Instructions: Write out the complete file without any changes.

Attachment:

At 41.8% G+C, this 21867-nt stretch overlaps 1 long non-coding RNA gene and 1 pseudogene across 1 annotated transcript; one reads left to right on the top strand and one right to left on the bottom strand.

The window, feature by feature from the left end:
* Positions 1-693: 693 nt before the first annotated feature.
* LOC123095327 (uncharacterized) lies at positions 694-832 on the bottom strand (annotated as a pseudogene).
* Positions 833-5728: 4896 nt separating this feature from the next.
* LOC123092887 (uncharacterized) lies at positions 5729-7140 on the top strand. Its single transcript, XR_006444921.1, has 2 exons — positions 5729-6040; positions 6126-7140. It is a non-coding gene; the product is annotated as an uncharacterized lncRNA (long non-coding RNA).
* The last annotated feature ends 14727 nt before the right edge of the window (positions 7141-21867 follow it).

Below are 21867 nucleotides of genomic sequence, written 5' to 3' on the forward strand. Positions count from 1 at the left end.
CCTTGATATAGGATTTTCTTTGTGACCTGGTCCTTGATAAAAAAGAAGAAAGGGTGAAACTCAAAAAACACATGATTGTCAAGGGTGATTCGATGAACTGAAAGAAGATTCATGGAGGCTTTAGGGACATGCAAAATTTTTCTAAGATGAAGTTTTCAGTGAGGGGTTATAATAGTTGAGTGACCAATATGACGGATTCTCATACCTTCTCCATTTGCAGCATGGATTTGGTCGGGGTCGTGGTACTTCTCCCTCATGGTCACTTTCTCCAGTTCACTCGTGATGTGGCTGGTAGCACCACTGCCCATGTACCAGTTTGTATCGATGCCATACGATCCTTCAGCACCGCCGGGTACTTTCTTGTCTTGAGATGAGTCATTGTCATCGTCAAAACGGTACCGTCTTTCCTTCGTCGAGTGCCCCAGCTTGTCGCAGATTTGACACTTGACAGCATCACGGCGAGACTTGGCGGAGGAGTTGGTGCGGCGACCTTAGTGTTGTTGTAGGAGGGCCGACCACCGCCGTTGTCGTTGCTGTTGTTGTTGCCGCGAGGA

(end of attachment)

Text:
At 41.8% G+C, this 21867-nt stretch overlaps 1 long non-coding RNA gene and 1 pseudogene across 1 annotated transcript; one reads left to right on the top strand and one right to left on the bottom strand.

The window, feature by feature from the left end:
* Positions 1-693: 693 nt before the first annotated feature.
* LOC123095327 (uncharacterized) lies at positions 694-832 on the bottom strand (annotated as a pseudogene).
* Positions 833-5728: 4896 nt separating this feature from the next.
* LOC123092887 (uncharacterized) lies at positions 5729-7140 on the top strand. Its single transcript, XR_006444921.1, has 2 exons — positions 5729-6040; positions 6126-7140. It is a non-coding gene; the product is annotated as an uncharacterized lncRNA (long non-coding RNA).
* The last annotated feature ends 14727 nt before the right edge of the window (positions 7141-21867 follow it).

Below are 21867 nucleotides of genomic sequence, written 5' to 3' on the forward strand. Positions count from 1 at the left end.
CCTTGATATAGGATTTTCTTTGTGACCTGGTCCTTGATAAAAAAGAAGAAAGGGTGAAACTCAAAAAACACATGATTGTCAAGGGTGATTCGATGAACTGAAAGAAGATTCATGGAGGCTTTAGGGACATGCAAAATTTTTCTAAGATGAAGTTTTCAGTGAGGGGTTATAATAGTTGAGTGACCAATATGACGGATTCTCATACCTTCTCCATTTGCAGCATGGATTTGGTCGGGGTCGTGGTACTTCTCCCTCATGGTCACTTTCTCCAGTTCACTCGTGATGTGGCTGGTAGCACCACTGCCCATGTACCAGTTTGTATCGATGCCATACGATCCTTCAGCACCGCCGGGTACTTTCTTGTCTTGAGATGAGTCATTGTCATCGTCAAAACGGTACCGTCTTTCCTTCGTCGAGTGCCCCAGCTTGTCGCAGATTTGACACTTGACAGCATCACGGCGAGACTTGGCGGAGGAGTTGGTGCGGCGACCTTAGTGTTGTTGTAGGAGGGCCGACCACCGCCGTTGTCGTTGCTGTTGTTGTTGCCGCGAGGA